Federal Emergency Management Agency Administrator Deanne Criswell (left), Homeland Security Secretary Alejandro Mayorkas (center) and President Biden during a visit to FEMA headquarters on Sept. 29, 2022.

Federal Emergency Management Agency Administrator Deanne Criswell (left), Homeland Security Secretary Alejandro Mayorkas (center) and President Biden during a visit to FEMA headquarters on Sept. 29, 2022. OLIVER CONTRERAS/AFP via Getty Images

FEMA Wants to Confront Growing Challenges With More Personnel

The Biden administration is expecting unique challenges this disaster season, and FEMA wants to do more with more.

The Biden administration is hoping a significant increase in its emergency response personnel will help it improve preparations and recovery efforts before and after disasters strike, particularly as storms approach with less warning and affect those with less experience in handling them. 

The Federal Emergency Management Agency is looking to grow its workforce by the equivalent of nearly 1,500 full-time employees in fiscal 2024—a figure that includes both its regular, permanent staff and its corps of reservists. Combined with the 1,200 it hopes to add in the current fiscal year, FEMA is looking for a 20% surge in its staffing levels from the end of September. 

To date, FEMA said, it has struggled to grow its workforce that is qualified for incident management beyond attrition. Only about 73% of its employees are trained and ready for deployment at any given time. 

FEMA Administrator Deanne Criswell, speaking at a conference in New Orleans on Monday, said in addition to the growth in frequency and severity of natural disasters during her tenure, her agency is facing a unique challenge in the huge population shifts that have occurred since the COVID-19 pandemic. 

“What concerns me the most is the fact that we actually have a large amount of our population that has moved into different areas over the last several years,” Criswell said. “We have a number of individuals that live in communities that experienced severe weather threats that maybe they have never experienced before.”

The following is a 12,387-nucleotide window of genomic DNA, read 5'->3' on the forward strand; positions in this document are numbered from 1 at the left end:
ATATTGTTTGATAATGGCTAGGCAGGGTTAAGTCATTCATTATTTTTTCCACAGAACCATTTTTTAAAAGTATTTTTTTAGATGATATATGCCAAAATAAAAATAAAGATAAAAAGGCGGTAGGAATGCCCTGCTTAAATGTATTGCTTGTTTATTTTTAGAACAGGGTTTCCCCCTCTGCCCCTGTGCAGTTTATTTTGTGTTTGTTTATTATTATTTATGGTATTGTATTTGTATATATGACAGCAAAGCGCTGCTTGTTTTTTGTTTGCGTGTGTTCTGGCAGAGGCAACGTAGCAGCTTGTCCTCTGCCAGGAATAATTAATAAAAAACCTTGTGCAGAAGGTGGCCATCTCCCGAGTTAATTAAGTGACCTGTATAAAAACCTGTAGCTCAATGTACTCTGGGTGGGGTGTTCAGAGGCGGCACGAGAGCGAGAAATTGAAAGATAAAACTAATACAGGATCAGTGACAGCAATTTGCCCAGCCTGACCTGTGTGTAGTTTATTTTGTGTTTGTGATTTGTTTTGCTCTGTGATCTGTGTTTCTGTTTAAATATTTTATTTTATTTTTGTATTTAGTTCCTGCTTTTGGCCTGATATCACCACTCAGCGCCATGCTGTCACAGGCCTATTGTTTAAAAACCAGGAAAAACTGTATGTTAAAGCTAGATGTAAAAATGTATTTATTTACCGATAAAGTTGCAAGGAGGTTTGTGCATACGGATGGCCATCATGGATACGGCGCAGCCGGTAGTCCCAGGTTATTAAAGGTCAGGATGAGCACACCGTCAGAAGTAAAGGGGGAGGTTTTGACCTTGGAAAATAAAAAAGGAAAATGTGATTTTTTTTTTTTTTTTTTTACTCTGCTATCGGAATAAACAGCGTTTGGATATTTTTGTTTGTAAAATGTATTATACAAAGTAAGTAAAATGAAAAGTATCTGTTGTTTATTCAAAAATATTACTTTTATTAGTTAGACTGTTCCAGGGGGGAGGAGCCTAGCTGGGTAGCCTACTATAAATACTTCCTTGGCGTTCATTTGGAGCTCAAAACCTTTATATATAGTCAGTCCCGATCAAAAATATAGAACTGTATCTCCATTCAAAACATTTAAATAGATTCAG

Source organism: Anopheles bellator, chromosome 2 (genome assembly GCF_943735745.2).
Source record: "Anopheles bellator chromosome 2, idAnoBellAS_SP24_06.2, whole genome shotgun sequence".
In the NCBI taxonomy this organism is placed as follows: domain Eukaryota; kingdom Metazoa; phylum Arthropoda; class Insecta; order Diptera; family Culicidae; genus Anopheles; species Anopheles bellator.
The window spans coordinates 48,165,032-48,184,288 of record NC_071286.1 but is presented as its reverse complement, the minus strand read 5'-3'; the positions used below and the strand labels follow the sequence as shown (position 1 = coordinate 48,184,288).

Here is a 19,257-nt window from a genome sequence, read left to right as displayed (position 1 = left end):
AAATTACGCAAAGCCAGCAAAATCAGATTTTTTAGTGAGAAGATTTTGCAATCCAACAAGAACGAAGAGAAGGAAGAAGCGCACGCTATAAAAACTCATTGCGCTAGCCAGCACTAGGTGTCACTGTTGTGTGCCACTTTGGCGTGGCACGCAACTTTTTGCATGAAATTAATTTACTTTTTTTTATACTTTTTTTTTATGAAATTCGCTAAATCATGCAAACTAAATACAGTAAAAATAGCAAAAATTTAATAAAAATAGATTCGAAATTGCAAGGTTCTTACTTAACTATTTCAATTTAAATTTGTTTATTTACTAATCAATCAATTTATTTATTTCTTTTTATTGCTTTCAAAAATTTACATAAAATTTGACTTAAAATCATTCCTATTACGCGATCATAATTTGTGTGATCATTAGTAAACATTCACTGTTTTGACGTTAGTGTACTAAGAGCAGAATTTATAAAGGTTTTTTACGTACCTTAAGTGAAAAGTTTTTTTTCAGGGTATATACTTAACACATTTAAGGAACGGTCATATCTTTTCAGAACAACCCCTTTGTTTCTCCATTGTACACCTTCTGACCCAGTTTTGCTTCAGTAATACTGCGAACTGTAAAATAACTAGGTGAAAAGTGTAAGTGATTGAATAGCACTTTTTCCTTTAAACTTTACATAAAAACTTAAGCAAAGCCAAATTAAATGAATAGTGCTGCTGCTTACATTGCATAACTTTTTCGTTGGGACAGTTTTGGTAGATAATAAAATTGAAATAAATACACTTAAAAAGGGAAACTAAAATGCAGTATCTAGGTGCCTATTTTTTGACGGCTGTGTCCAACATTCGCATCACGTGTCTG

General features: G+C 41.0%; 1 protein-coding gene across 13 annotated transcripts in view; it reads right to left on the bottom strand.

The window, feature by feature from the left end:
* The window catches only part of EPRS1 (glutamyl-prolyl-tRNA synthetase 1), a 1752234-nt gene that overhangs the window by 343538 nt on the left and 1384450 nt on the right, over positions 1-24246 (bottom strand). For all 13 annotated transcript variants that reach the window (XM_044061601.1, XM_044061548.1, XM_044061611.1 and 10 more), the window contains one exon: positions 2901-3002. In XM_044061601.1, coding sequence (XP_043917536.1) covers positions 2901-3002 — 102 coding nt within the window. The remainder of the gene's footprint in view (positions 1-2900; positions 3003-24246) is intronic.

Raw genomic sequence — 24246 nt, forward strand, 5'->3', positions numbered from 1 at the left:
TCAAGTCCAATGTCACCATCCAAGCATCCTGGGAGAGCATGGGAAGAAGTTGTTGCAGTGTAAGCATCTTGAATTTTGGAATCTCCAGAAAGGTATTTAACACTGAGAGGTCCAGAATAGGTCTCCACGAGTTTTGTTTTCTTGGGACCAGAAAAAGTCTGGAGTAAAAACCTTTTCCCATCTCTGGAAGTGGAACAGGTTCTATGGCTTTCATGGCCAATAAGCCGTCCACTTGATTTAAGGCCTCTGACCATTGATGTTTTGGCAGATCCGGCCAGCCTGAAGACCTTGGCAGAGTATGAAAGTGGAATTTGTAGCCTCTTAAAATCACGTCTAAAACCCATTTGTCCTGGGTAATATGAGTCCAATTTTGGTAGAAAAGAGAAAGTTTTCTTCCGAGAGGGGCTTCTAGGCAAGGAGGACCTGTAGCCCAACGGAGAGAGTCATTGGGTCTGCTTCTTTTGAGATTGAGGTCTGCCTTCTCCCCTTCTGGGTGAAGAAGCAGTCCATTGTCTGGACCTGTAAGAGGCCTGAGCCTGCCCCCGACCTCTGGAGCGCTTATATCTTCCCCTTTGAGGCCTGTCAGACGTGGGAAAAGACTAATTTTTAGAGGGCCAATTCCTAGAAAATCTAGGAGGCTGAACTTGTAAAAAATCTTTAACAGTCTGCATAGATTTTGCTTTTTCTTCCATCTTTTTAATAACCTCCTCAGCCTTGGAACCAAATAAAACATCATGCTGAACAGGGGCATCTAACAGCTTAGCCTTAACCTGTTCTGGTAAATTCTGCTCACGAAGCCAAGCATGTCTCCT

FEMA and its local partners will have to work with those who have moved into the Gulf Coast region and have never gone through a hurricane, for example, to ensure they are properly prepared and understand what to expect. To confront those changes, coupled with more extreme weather events, Criswell said FEMA is developing new strategies. Knowing it sometimes has less lead time than it has historically from when a storm develops to when it makes landfall, the agency is working on improving its technology so it can get resources into communities more quickly. It is also developing "culturally competent messaging" to target specific audiences.  

“With this increase in the types of severe weather events that we are seeing, we as an emergency management community, we have to adapt,” Criswell said. 

As FEMA looks to boost its workforce to carry out its new and added responsibilities, it will have a tool that will make its work more attractive to prospective applicants. President Biden last year signed into law the Civilian Reservist Emergency Workforce (CREW) Act to help it address critical staffing shortages and a recent wave of departures. The law ensures that FEMA reservists, who are only paid by the agency while deployed to a disaster, receive job protections even if they are unable to give notice before deploying to a disaster response. They previously lacked those protections, which lawmakers, Criswell and the reservists themselves said were decimating recruiting and retention efforts. 

The law will “enable FEMA to recruit and retain reservists from a broader and more experienced talent pool of individuals seeking public service opportunities, including some of the most in-demand FEMA missions, such as IT, logistics, supply chain management, and other critical mass care roles,” the agency said in its budget documents. 

FEMA’s cadre of more than 13,000 reservists have been stretched thin in recent years, as they deployed to not just hurricane and wildfire response but also pandemic and border obligations. The agency noted that President Biden proposed creating a southwest border contingency fund so it can “support critical border management requirements” without tapping into its own financial resources.